faradaic

far·a·da·ic

 (făr′ə-dā′ĭk)
adj.
Variant of faradic.
American Heritage® Dictionary of the English Language, Fifth Edition. Copyright © 2016 by Houghton Mifflin Harcourt Publishing Company. Published by Houghton Mifflin Harcourt Publishing Company. All rights reserved.
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References in periodicals archive ?
It can be observed that, all the charge curves are highly linear to their corresponding discharge counterpart, signifying the Faradaic reactions along with double layer contribution.[47]
The construction of ultramicoelectrodes (UME) through a well-established and controlled elegant methodology allows the application of the technique to study the red-ox reactions and faradaic phenomena on metals surfaces with controlled resolution which can be improved up to a nanometric range.
CV curves were measured as a function of temperature during both the cooling and heating cycles, and the extent of hybridization was determined by integrating the ferrocene faradaic peak as described below.
The activation at -0.5 V was odd (if compared to other activation voltages) where all of its faradaic processes appeared enhanced.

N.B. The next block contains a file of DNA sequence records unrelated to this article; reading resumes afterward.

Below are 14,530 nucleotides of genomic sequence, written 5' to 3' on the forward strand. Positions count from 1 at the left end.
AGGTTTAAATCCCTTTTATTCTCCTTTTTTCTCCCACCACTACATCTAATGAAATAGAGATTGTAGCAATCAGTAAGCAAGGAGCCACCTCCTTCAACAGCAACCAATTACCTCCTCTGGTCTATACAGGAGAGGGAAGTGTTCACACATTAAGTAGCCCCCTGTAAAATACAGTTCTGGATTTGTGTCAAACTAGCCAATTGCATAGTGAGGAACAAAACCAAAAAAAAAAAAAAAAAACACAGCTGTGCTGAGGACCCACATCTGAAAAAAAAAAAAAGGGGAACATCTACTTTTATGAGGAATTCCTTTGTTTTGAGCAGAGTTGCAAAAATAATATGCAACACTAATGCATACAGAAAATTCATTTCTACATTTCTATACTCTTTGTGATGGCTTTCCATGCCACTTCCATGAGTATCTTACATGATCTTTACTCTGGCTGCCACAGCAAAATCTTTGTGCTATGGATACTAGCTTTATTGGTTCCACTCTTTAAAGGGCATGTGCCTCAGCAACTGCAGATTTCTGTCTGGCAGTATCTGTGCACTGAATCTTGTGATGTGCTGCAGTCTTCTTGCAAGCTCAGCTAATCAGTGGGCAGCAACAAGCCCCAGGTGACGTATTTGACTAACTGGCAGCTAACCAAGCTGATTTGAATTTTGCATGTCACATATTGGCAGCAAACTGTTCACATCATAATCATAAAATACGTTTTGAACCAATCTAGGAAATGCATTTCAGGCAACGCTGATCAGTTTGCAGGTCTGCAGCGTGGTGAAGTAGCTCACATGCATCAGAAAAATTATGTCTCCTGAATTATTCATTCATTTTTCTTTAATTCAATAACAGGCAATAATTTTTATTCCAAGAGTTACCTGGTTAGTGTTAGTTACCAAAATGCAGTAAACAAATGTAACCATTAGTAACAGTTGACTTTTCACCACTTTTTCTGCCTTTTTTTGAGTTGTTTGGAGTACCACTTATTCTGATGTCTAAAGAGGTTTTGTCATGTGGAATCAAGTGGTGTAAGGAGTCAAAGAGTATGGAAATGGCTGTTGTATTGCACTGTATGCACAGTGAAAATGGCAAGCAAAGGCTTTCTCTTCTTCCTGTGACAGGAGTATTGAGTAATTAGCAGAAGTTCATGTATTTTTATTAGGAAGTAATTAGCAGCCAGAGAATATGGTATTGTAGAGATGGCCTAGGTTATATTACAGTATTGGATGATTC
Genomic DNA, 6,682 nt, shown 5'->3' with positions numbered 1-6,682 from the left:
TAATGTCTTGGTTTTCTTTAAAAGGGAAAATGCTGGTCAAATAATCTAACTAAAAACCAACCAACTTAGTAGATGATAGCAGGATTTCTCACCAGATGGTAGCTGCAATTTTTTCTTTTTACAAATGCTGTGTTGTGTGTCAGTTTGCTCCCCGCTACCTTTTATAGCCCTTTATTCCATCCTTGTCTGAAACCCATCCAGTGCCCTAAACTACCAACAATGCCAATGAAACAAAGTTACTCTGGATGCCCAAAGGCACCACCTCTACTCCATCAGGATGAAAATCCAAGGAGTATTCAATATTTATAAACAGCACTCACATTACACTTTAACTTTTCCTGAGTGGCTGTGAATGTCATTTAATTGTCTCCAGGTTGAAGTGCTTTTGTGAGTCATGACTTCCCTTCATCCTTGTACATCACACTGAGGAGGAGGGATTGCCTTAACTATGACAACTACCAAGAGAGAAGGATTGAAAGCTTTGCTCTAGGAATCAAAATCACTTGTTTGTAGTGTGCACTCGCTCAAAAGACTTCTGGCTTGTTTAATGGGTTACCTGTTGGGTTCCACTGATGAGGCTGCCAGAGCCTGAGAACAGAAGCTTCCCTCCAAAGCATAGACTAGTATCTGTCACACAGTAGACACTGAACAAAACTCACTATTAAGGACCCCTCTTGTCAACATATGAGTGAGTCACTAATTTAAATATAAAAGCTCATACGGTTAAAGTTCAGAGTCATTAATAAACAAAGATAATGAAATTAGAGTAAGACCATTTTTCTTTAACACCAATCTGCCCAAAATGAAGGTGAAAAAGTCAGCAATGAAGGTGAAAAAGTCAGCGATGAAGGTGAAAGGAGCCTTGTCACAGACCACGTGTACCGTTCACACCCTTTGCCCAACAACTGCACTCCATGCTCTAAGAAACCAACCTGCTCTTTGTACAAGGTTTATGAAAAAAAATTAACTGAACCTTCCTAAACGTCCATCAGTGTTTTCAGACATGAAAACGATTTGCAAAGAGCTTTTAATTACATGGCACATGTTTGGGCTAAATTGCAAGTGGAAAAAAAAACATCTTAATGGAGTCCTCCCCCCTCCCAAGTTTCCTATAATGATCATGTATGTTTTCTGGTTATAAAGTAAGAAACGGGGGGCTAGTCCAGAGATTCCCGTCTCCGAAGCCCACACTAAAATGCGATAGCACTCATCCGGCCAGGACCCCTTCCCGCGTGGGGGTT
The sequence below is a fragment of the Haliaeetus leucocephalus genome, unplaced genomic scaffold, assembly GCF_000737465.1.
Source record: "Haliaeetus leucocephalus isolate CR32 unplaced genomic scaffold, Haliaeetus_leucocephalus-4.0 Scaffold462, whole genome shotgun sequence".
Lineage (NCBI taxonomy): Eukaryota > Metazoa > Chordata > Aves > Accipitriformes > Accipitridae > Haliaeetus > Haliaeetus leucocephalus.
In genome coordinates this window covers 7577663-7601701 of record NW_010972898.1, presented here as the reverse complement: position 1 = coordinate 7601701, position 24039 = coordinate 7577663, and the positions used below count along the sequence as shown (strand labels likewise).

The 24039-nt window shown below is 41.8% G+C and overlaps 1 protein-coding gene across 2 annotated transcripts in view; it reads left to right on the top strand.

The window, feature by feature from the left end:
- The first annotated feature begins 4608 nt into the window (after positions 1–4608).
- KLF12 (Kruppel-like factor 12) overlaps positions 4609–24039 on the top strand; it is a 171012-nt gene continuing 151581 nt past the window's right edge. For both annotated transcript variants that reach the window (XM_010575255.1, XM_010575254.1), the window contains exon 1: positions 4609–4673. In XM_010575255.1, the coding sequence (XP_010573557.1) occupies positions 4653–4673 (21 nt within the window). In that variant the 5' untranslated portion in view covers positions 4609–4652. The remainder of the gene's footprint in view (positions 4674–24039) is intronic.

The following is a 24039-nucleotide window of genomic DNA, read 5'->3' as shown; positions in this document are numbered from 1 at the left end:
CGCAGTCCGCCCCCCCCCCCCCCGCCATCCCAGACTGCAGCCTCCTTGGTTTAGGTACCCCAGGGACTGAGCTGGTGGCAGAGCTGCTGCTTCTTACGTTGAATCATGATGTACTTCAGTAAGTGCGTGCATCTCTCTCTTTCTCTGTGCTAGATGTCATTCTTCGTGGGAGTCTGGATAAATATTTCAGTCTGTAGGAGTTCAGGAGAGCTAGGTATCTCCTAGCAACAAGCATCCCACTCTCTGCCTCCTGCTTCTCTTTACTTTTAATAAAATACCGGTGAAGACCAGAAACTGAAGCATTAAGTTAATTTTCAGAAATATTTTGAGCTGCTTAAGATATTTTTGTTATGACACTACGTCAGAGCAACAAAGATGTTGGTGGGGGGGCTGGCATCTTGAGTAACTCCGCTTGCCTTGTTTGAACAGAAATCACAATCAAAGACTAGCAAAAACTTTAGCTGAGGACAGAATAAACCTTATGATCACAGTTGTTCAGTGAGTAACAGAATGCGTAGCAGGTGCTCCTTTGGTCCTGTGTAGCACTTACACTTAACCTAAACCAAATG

Furthermore, C[O.sub.2] reduction is typically characterized by low faradaic efficiency due to the competition with the hydrogen evolution reaction (HER), which takes place at the same range of potentials [10].
In addition, Figure 5 shows a Tafel plot for the HCl[O.sub.4] media, revealing that the current density increases as a function of the imposed potential, which shows that detection of the faradaic current began above 2.3 V, which is consistent with the response of the BDD because this type of electrode requires higher overpotentials to oxidize water [25].
They not only store the energy like electrostatic carbon materials but also exhibit the electrochemical faradaic reactions between electrode materials and ions within appropriate potential windows [16-18].
The reason to use this technique is that it reduces the faradaic current, producing lower limits of detection than cyclic voltammetry [43].
Energy can be stored in supercapacitors by two different mechanisms: (1) non-Faradaic charge separation in a Helmholtz double layer at the interface between the conductive electrode and electrolyte (electrical double-layer capacitors, EDLCs) and (2) reversible Faradaic redox reactions at or near the electrode surface (pseudocapacitors) [4-6].
Diffusion of water and oxygen seems to occur in the coatings, indicating that a strict barrier-type coating behavior without Faradaic reactions could explain the impedance spectra.